Community media should take notice of what is happening in the movie industry. Radical documentaries about war, consumerism and economics are now riding high in the charts. With the lack of vision in mainstream Television, it is likely that the British documentary filmmaker will emerge from within the network of community media.
While a man eats himself sick in the anti-junk food movie, Supersize Me, oversized film-maker Michael Moore leads the way against G.W Bush on the big screen. Fahrenheit 9/11 may have turned up the heat up on the White House, other (mostly American) filmmakers tackled the world’s more powerful institutions. The Yes Men hilariously exposes the World Trade Organisation while The Corporation puts the multinational on the couch to analyse its psychological profile. Being singularly self-interested, manipulative, irresponsible, lacking empathy and incapable of feeling any remorse or guilt, the verdict is clear: the Corporation must be a psychopath.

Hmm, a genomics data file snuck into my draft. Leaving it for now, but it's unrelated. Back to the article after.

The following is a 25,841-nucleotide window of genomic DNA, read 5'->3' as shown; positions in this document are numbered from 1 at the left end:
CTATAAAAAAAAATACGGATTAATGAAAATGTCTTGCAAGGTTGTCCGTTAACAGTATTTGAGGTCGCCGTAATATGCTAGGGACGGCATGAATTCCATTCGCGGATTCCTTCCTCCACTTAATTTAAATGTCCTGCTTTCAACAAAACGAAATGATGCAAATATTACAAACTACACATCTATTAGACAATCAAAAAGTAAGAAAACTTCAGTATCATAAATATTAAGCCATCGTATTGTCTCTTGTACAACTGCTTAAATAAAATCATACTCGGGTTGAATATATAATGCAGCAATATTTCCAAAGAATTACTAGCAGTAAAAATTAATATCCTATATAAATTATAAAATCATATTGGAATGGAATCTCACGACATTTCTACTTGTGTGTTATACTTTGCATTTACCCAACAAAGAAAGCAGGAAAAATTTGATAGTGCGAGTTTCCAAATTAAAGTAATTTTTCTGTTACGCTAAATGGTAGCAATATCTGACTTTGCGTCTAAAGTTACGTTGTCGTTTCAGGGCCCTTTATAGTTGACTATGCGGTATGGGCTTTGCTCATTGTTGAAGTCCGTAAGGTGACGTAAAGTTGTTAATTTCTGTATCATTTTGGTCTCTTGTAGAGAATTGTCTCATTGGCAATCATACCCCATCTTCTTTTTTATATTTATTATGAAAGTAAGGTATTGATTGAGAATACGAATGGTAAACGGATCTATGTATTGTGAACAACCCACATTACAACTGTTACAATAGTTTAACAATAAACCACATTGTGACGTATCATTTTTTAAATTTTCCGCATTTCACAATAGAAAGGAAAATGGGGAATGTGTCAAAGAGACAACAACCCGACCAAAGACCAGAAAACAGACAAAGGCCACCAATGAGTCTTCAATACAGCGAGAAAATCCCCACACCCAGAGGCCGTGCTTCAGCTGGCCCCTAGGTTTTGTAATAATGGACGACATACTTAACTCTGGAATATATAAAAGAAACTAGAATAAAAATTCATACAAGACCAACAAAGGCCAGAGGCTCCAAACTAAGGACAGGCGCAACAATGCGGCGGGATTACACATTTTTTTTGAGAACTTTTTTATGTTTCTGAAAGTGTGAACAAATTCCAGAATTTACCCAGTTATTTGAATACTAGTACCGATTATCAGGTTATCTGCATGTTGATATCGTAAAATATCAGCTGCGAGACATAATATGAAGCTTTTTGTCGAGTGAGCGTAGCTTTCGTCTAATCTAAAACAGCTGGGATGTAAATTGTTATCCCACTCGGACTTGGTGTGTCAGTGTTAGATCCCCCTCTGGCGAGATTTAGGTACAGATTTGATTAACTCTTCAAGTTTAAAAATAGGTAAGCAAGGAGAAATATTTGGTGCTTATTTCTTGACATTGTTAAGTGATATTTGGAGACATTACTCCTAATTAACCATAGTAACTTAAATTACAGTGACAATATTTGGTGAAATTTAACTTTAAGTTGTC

Ten years ago I co-founded Undercurrents, a British alternative media charity, to produce the sorts of films now arriving in our cinemas. Our mostly volunteer crew have trained hundreds of people to produce humorous but hard-hitting documentaries and shorts. So why is an international award winning organisation like undercurrents still struggling to survive? Despite winning awards in Japan, Canada, Germany, Britain and France, the financial support we receive is extremely limited. Nearly all the small grants we apply for come with the baggage of excessive paperwork. We can’t even find the funds to help supply our programmes to the network of local Tv (RSL’s). So where does the British film industry think the British version of Michael Moore will come from?